Crazy English

Crazy English

“You have to go on and be crazy. Craziness is like heaven.”

Jimi Hendrix, an American rock guitarist, singer, and songwriter

If you are a music lover, chances are you can remember at least a couple of songs whose names are or include the word “crazy”. If you can’t, here are some famous ones:

Aerosmith – Crazy

See the lyrics here.

Useful vocabulary from the song:

  • To drive sb. up the wall – to annoy sb.
  • To pull a trick – to play a trick (on sb.), to deceive sb.
  • To make good on sth. – to fulfill (a promise)
  • To make up – to be reconciled after a quarrel
  • To drive sb. crazy – to make sb. crazy
  • I feel like the color blue = to feel blue – to be sad
  • To pull down the shade = to pull down a window shade (so no one can see what’s inside)

Gnarls Barkley – Crazy

See the lyrics here.

Useful vocabulary from the song:

  • To be out of touch – to lack knowledge concerning current events and developments
  • The time of one’s life – a period or occasion of exceptional enjoyment
  • To be in control – to be able to direct a situation, person, or activity
  • To have the heart to do sth. – to be insensitive or hard-hearted enough to do something
  • To be out on a limb [lɪm] – to be in a dangerous or uncompromising position, where one is not joined or supported by anyone else; vulnerable


Interestingly, “crazy” can mean quite different things:

  1. mad, especially as manifested in wild or aggressive behavior (“crazy” is more informal): He’s crazy! Don’t mess with him!
  2. extremely angry: Your silence is driving me crazy!
  3. foolish: You must be crazy thinking that you can make a fortune without working hard!
  4. extremely enthusiastic: I’m not crazy about the idea!

In American English “crazy” can also be used as an adverb, meaning “extremely” (If you are crazy busy, I’ll call you later) and a noun, meaning a mad person (I need to stay away from that crazy). Note that “crazy” is an informal word, so refrain from using it in informal contexts.


  • Kooky – strange or eccentric: She’s been mocked for her kooky ways.
  • Nuts/nutty – mad: The way he turns on the television as soon as he walks in drives me nuts.
  • Wacky – funny or amusing in a slightly odd or peculiar way: That wacky chase movie really amused me.
  • Berserk [bɜː‘sɜːk] – out of control with anger or excitement: After she left him, he went berserk, throwing things about the apartment.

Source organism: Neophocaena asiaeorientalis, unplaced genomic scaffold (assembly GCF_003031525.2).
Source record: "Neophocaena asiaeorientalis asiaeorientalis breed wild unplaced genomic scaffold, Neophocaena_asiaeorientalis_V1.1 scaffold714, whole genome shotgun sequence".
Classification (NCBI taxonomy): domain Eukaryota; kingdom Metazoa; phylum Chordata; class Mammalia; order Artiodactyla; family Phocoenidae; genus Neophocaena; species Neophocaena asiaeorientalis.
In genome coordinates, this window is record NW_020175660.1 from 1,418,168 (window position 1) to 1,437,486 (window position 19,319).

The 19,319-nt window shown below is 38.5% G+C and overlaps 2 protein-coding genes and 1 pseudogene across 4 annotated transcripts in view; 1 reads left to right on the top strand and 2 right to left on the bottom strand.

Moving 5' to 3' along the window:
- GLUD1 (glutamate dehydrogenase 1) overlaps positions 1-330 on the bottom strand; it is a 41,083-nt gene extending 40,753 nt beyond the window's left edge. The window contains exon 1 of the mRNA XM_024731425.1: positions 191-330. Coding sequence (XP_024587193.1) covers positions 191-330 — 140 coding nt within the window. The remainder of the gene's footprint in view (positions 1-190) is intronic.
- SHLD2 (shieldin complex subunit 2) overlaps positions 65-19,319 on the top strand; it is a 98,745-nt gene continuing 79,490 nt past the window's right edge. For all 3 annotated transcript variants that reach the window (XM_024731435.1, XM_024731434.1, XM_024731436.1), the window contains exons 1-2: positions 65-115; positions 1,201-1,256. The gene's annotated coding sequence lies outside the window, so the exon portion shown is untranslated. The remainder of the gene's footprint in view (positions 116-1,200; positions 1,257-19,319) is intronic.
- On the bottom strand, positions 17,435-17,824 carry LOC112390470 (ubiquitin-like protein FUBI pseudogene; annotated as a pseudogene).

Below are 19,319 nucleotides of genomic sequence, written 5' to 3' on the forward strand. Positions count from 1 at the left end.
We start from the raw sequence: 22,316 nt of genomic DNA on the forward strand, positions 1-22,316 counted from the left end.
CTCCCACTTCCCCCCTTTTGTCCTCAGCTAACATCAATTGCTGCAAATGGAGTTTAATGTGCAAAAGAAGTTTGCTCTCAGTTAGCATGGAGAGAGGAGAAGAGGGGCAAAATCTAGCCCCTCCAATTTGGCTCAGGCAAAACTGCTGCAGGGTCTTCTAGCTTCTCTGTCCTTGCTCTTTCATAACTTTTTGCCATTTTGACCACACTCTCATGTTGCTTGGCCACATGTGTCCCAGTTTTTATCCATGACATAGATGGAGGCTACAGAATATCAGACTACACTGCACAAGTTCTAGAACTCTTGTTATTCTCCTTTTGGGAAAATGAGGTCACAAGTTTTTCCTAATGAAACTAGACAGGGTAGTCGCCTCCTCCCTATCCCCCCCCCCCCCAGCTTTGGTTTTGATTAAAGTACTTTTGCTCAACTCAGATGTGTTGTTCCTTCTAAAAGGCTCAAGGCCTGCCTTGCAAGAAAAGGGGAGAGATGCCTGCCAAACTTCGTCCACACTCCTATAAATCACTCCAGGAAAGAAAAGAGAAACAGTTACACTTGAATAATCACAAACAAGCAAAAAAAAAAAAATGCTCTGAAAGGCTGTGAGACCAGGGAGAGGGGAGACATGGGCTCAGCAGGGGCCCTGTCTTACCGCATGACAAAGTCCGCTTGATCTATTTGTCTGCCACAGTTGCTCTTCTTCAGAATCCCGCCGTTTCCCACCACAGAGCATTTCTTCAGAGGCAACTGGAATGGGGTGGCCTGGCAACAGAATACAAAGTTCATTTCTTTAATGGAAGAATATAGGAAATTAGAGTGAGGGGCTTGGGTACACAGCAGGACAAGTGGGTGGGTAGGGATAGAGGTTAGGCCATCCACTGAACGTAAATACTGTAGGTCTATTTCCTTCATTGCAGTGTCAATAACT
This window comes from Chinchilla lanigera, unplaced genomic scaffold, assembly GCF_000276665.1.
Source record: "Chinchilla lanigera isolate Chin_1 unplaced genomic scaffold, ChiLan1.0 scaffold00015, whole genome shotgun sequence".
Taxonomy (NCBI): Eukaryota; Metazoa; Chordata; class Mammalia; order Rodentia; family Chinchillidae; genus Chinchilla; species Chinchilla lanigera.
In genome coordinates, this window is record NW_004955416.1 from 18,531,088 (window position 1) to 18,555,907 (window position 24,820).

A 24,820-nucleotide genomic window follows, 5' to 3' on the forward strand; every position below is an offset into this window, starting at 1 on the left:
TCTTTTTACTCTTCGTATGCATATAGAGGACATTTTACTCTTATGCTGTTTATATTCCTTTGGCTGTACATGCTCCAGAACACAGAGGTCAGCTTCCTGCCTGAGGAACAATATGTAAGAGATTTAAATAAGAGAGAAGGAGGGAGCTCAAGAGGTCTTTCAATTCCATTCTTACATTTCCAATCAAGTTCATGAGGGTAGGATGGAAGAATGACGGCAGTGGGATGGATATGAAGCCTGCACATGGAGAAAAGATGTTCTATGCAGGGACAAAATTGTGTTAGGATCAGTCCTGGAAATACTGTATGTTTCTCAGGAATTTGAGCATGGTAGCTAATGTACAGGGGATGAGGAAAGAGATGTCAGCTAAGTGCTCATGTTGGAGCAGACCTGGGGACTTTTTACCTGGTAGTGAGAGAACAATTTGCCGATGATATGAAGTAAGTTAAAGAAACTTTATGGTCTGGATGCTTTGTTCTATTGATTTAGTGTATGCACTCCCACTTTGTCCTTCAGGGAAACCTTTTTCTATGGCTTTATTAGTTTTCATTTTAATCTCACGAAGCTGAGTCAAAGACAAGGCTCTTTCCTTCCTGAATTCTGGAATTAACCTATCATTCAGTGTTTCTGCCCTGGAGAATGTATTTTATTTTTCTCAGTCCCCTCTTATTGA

• Cuckoo [‘kukuː] – mad, crazy: People think you’re cuckoo.
  • Lunatic [‘luːnətɪk] – extremely foolish or eccentric: He’s always been lunatic but people still like him.
  • Potty – extremely enthusiastic about or fond of someone or something: She’s potty about you.
  • Bonkers – mad, crazy: The man must be bonkers to take such a risk.
  • Delirious – in a state of wild excitement or ecstasy: There was a great roar from the delirious crowd.


As for idioms related to craziness, in English there are plenty of them as well:

Like crazy – to a great degree:

Lately I’ve been working like crazy.

(As) mad as a hatter – completely crazy (an allusion to Lewis Carroll’s character the Mad Hatter in Alice’s Adventures in Wonderland (1865)):

She is as mad as a hatter – she is constantly moving the furniture about.

Out of one’s tree – completely stupid; mad:

He’s out of his tree! He’s just sped up to like 200 km per hour.

(As) nutty as a fruitcake – completely insane:

Stop laughing so loudly, people will think you’re nutty as a fruitcake.

Soft in the head = nutty:

You’re soft in the head if you think I’ll go along with that.

Off one’s rocker – to be mad, insane:

You’re off your rocker if you think I believe that.

Out to lunch – unaware of or inattentive to present conditions:

She’s really out to lunch these days.

Round the band – mad:

I’d go round the bend looking after kids all day.

Bananas – insane or very silly:

I spend 4 hours playing video games each day! I must be bananas!


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